The course described above facilitated the expansion of the learning boundaries from the point of view of location, time, and interaction. Students could participate in lessons from any location since all the contents of the lectures, as well as the sources, were accessible. From the point of view of time, each student reacted to what was written in the forum and was offered a platform for expressing his/her views and sharing knowledge whenever it suited him/her during the week without missing a lesson. In this manner, it was easy to plan the assignment at convenient intervals during the week and maintain the time frame.
Expanding the learning boundaries from the point of view of the interaction between the students and the lecturer and among the students themselves was achieved during the weekly forum, which included questions that obliged the students to relate to the contents of the week's lecture. The assignments were
of various types and necessitated reactions accordingly: (1) argumentative
writing with regard to dilemmas and topics associated with language and society; (2) presentation of personal examples for various linguistic uses;
(3) assignments requiring students to sharetheir experiences, knowledge, and memories concerning linguistic-social topics; (4) assignments requiring the students to relate to an article that was presented in the lesson – reinforcing or confirming the conclusions; (5) assignments requiring practice and experience in field research – collecting knowledge (linguistic usages), categorizing it, drawing conclusions, and publishing them in the forum – in other words, conducting "mini-research".
Participation in the course can be analyzed from three angles: (1) the pedagogical angle: beyond what is learned via lectures in the classroom; (2) the social-collaborative angle: dialogic and collaboration,whose character differs from that of the usual lesson framework; (3) the personal-individual angle: a broader possibility of personal expression, advancement, and expansion of individual self-learning.
With regard to expanding the boundaries of the interaction according to the pedagogical angle, it has been found that the online course is characterized by relevance, actuality, and authenticity; it has the potential to demonstrate and vary many more teaching methods via clips, songs, lectures, film extracts, skits, TV programs, and personal dogmas. To sum up the pedagogical angle, the improvement in academic writing also occurs through good written formulation following thinking, rewriting and editing, as well as for the purpose of publishing.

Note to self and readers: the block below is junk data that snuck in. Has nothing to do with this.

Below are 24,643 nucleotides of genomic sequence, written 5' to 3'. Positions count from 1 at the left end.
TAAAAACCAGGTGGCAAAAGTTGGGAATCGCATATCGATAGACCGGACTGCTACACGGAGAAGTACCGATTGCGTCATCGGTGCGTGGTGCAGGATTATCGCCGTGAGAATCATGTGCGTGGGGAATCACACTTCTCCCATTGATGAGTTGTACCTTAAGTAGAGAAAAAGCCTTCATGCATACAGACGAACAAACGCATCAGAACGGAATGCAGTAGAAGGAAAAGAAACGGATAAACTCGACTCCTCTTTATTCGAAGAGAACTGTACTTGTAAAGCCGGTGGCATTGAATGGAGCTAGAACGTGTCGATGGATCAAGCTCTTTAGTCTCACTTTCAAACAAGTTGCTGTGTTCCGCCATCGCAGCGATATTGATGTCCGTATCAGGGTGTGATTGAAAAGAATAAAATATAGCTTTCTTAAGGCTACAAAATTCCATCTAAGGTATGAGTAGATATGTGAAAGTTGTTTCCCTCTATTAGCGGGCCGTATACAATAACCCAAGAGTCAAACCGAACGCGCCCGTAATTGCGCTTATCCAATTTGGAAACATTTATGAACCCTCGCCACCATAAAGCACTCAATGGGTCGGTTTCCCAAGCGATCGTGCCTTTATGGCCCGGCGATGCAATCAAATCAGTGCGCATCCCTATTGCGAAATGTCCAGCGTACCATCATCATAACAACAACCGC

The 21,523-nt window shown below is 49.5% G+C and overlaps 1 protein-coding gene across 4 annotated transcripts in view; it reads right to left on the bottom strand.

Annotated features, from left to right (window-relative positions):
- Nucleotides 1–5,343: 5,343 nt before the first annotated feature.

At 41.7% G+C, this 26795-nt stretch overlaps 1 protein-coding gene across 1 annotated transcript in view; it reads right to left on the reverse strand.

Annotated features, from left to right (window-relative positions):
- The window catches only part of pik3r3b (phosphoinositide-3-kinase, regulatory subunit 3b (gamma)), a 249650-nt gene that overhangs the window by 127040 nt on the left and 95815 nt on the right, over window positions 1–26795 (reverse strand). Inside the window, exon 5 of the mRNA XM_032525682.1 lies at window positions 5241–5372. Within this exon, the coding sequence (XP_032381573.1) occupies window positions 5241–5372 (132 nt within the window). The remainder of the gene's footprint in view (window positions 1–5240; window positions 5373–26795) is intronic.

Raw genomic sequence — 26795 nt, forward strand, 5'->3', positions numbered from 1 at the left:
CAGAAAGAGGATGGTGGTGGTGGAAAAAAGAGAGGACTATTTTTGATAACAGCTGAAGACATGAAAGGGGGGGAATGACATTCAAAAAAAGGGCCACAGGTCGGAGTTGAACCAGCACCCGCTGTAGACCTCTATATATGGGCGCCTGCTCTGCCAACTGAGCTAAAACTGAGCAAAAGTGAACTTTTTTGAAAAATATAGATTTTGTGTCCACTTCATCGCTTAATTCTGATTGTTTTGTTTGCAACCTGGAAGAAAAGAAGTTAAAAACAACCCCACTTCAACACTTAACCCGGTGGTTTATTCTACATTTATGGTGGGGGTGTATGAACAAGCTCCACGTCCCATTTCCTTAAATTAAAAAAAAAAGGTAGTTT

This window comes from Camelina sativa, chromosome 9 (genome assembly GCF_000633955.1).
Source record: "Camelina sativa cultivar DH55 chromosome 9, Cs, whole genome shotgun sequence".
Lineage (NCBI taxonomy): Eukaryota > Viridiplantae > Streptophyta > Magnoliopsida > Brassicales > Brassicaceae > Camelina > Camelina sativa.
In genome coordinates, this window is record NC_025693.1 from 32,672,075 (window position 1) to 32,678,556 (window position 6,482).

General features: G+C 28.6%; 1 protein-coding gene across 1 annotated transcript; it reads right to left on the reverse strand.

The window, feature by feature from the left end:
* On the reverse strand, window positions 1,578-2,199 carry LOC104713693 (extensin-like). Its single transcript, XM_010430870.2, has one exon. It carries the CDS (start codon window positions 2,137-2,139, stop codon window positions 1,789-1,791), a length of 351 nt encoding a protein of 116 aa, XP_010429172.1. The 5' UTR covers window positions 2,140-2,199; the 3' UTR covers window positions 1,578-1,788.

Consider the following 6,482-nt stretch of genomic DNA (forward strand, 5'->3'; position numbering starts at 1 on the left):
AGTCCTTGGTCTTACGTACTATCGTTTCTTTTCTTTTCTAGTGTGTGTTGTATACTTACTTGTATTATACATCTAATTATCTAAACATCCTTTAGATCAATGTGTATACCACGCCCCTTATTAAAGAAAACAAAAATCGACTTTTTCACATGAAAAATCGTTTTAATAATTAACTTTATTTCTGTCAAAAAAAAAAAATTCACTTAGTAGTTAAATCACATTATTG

Expanding the boundaries of the interaction according to the social-collaborative anglerelates to collegial learning, knowledge sharing, acceptance of the "other" (immigrant, minority member), mutual credit, and support in the face of difficulties. As a result of reading the reactions, the students learn from one another in an effective manner.
Expanding the boundaries of the interaction according to the personal angle implies freedom of expression regarding any topic and in any language – even among those who are not inclined to make themselves heard in a regular classroom. It also means being exposed to and becoming profoundly acquainted with one another, which includethe quality of self-learning, empowerment of the student, and improvement in the interaction between lecturer and student.
The findings indicate an expansion of the learning boundaries from the pedagogical, individual and social points of view on the one hand and from the didactic point of view relating to the skills of academic writing on the other. We consider them to be of particular significance in a course dealing with language in the social and cultural context.
In summary, the preliminary research findings demonstrate that the online course described above accords actual added value to learning and contributes to the sum total of the quality of self-learning and its compatibility with the spirit of today's demands. The online course enriches the ways of learning and empowers the study experience.
Forkosh-Baruch, A.,& the ICT team (2010). Position paper concerning high-quality online learning.Tel Aviv: Levinsky College of Education.
Forkosh-Baruch, A.,Mor, N., Zelikovitz, Z., &Heilweil, I. (2011).Models of ICT centers in colleges of education.KivunimAkademi'im, Ktav ha'Etha Mekuvan beHachsharat Morim beYisrael [Academic Directions, Online Journal on Teacher Education in Israel].
Miodosser, D., Nachmias, R., Tobin, D., &Forkosh, A. (2006).Pedagogical innovation in combination with information and communication technologies. Tel Aviv: Ramot Publishers.
Romero, C., Ventura, S.,& Garcia, E. (2008). Data mining in course management systems: Moodle case study and tutorial. Computers & Education, 51, 368-384.
Shamla, A., &Forkosh-Baruch, A.Empowering teaching and learning in colleges of education via the Moodle system.Kivunim Akademi'im, Ktav ha'Et haMekuvan beHachsharat Morim beYisrael [Academic Directions, Online Journal on Teacher Education in Israel].
Yossifon, M., &Doron, S. (2012).Issues and challenges in improving students' academic writing.The MOFET Institute Newsletter, 48, 25-31.